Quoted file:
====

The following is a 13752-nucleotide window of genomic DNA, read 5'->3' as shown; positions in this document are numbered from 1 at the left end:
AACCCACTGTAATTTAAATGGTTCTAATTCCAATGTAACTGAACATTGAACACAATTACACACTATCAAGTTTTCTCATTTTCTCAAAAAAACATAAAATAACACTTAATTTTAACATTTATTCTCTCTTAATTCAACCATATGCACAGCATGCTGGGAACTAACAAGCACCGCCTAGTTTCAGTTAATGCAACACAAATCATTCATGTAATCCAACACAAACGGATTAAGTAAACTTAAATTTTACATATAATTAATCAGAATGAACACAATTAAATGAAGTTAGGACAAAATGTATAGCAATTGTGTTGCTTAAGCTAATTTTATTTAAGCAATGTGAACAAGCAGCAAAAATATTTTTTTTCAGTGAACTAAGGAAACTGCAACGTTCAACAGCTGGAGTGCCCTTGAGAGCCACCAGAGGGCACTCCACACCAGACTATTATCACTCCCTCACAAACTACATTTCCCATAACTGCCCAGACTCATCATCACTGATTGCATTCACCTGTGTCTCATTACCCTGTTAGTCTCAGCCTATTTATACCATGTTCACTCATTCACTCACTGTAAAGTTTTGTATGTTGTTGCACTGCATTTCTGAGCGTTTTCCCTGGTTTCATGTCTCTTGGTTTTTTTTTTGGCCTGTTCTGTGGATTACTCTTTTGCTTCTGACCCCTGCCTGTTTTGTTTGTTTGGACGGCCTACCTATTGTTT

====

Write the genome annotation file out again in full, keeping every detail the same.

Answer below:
The following is a 13752-nucleotide window of genomic DNA, read 5'->3' as shown; positions in this document are numbered from 1 at the left end:
AACCCACTGTAATTTAAATGGTTCTAATTCCAATGTAACTGAACATTGAACACAATTACACACTATCAAGTTTTCTCATTTTCTCAAAAAAACATAAAATAACACTTAATTTTAACATTTATTCTCTCTTAATTCAACCATATGCACAGCATGCTGGGAACTAACAAGCACCGCCTAGTTTCAGTTAATGCAACACAAATCATTCATGTAATCCAACACAAACGGATTAAGTAAACTTAAATTTTACATATAATTAATCAGAATGAACACAATTAAATGAAGTTAGGACAAAATGTATAGCAATTGTGTTGCTTAAGCTAATTTTATTTAAGCAATGTGAACAAGCAGCAAAAATATTTTTTTTCAGTGAACTAAGGAAACTGCAACGTTCAACAGCTGGAGTGCCCTTGAGAGCCACCAGAGGGCACTCCACACCAGACTATTATCACTCCCTCACAAACTACATTTCCCATAACTGCCCAGACTCATCATCACTGATTGCATTCACCTGTGTCTCATTACCCTGTTAGTCTCAGCCTATTTATACCATGTTCACTCATTCACTCACTGTAAAGTTTTGTATGTTGTTGCACTGCATTTCTGAGCGTTTTCCCTGGTTTCATGTCTCTTGGTTTTTTTTTTGGCCTGTTCTGTGGATTACTCTTTTGCTTCTGACCCCTGCCTGTTTTGTTTGTTTGGACGGCCTACCTATTGTTT